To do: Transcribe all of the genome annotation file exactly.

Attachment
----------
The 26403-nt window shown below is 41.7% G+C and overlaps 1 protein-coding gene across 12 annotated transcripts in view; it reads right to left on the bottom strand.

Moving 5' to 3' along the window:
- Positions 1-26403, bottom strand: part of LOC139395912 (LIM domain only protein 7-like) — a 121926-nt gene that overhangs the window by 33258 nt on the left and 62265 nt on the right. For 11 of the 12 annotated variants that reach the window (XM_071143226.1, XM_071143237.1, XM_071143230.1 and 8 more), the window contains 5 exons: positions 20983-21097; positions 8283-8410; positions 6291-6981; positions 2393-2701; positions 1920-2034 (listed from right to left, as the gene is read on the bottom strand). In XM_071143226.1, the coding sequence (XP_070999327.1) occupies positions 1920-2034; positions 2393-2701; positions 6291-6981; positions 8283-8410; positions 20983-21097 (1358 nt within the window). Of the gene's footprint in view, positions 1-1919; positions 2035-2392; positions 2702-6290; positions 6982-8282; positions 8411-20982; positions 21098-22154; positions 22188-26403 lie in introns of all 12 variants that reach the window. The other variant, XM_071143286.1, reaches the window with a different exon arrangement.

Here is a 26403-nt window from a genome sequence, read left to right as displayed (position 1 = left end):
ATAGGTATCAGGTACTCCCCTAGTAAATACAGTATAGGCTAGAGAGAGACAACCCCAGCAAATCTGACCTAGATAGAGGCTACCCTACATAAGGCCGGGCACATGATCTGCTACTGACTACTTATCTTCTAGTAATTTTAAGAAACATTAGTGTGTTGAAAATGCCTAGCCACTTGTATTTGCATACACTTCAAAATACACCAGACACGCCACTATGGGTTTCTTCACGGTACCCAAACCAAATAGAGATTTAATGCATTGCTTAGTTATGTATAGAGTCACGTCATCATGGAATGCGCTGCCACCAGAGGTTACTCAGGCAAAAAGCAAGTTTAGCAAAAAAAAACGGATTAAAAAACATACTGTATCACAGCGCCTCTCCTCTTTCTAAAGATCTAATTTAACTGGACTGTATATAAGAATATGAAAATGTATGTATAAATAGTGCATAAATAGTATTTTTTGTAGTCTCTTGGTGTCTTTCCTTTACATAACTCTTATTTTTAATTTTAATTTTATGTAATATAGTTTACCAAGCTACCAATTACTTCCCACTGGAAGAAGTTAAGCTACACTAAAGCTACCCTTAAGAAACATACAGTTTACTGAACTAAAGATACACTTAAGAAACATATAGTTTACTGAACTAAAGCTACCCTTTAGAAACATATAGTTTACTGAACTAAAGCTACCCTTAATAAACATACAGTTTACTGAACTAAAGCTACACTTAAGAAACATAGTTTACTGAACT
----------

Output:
The 26403-nt window shown below is 41.7% G+C and overlaps 1 protein-coding gene across 12 annotated transcripts in view; it reads right to left on the bottom strand.

Moving 5' to 3' along the window:
- Positions 1-26403, bottom strand: part of LOC139395912 (LIM domain only protein 7-like) — a 121926-nt gene that overhangs the window by 33258 nt on the left and 62265 nt on the right. For 11 of the 12 annotated variants that reach the window (XM_071143226.1, XM_071143237.1, XM_071143230.1 and 8 more), the window contains 5 exons: positions 20983-21097; positions 8283-8410; positions 6291-6981; positions 2393-2701; positions 1920-2034 (listed from right to left, as the gene is read on the bottom strand). In XM_071143226.1, the coding sequence (XP_070999327.1) occupies positions 1920-2034; positions 2393-2701; positions 6291-6981; positions 8283-8410; positions 20983-21097 (1358 nt within the window). Of the gene's footprint in view, positions 1-1919; positions 2035-2392; positions 2702-6290; positions 6982-8282; positions 8411-20982; positions 21098-22154; positions 22188-26403 lie in introns of all 12 variants that reach the window. The other variant, XM_071143286.1, reaches the window with a different exon arrangement.

Here is a 26403-nt window from a genome sequence, read left to right as displayed (position 1 = left end):
ATAGGTATCAGGTACTCCCCTAGTAAATACAGTATAGGCTAGAGAGAGACAACCCCAGCAAATCTGACCTAGATAGAGGCTACCCTACATAAGGCCGGGCACATGATCTGCTACTGACTACTTATCTTCTAGTAATTTTAAGAAACATTAGTGTGTTGAAAATGCCTAGCCACTTGTATTTGCATACACTTCAAAATACACCAGACACGCCACTATGGGTTTCTTCACGGTACCCAAACCAAATAGAGATTTAATGCATTGCTTAGTTATGTATAGAGTCACGTCATCATGGAATGCGCTGCCACCAGAGGTTACTCAGGCAAAAAGCAAGTTTAGCAAAAAAAAACGGATTAAAAAACATACTGTATCACAGCGCCTCTCCTCTTTCTAAAGATCTAATTTAACTGGACTGTATATAAGAATATGAAAATGTATGTATAAATAGTGCATAAATAGTATTTTTTGTAGTCTCTTGGTGTCTTTCCTTTACATAACTCTTATTTTTAATTTTAATTTTATGTAATATAGTTTACCAAGCTACCAATTACTTCCCACTGGAAGAAGTTAAGCTACACTAAAGCTACCCTTAAGAAACATACAGTTTACTGAACTAAAGATACACTTAAGAAACATATAGTTTACTGAACTAAAGCTACCCTTTAGAAACATATAGTTTACTGAACTAAAGCTACCCTTAATAAACATACAGTTTACTGAACTAAAGCTACACTTAAGAAACATAGTTTACTGAACT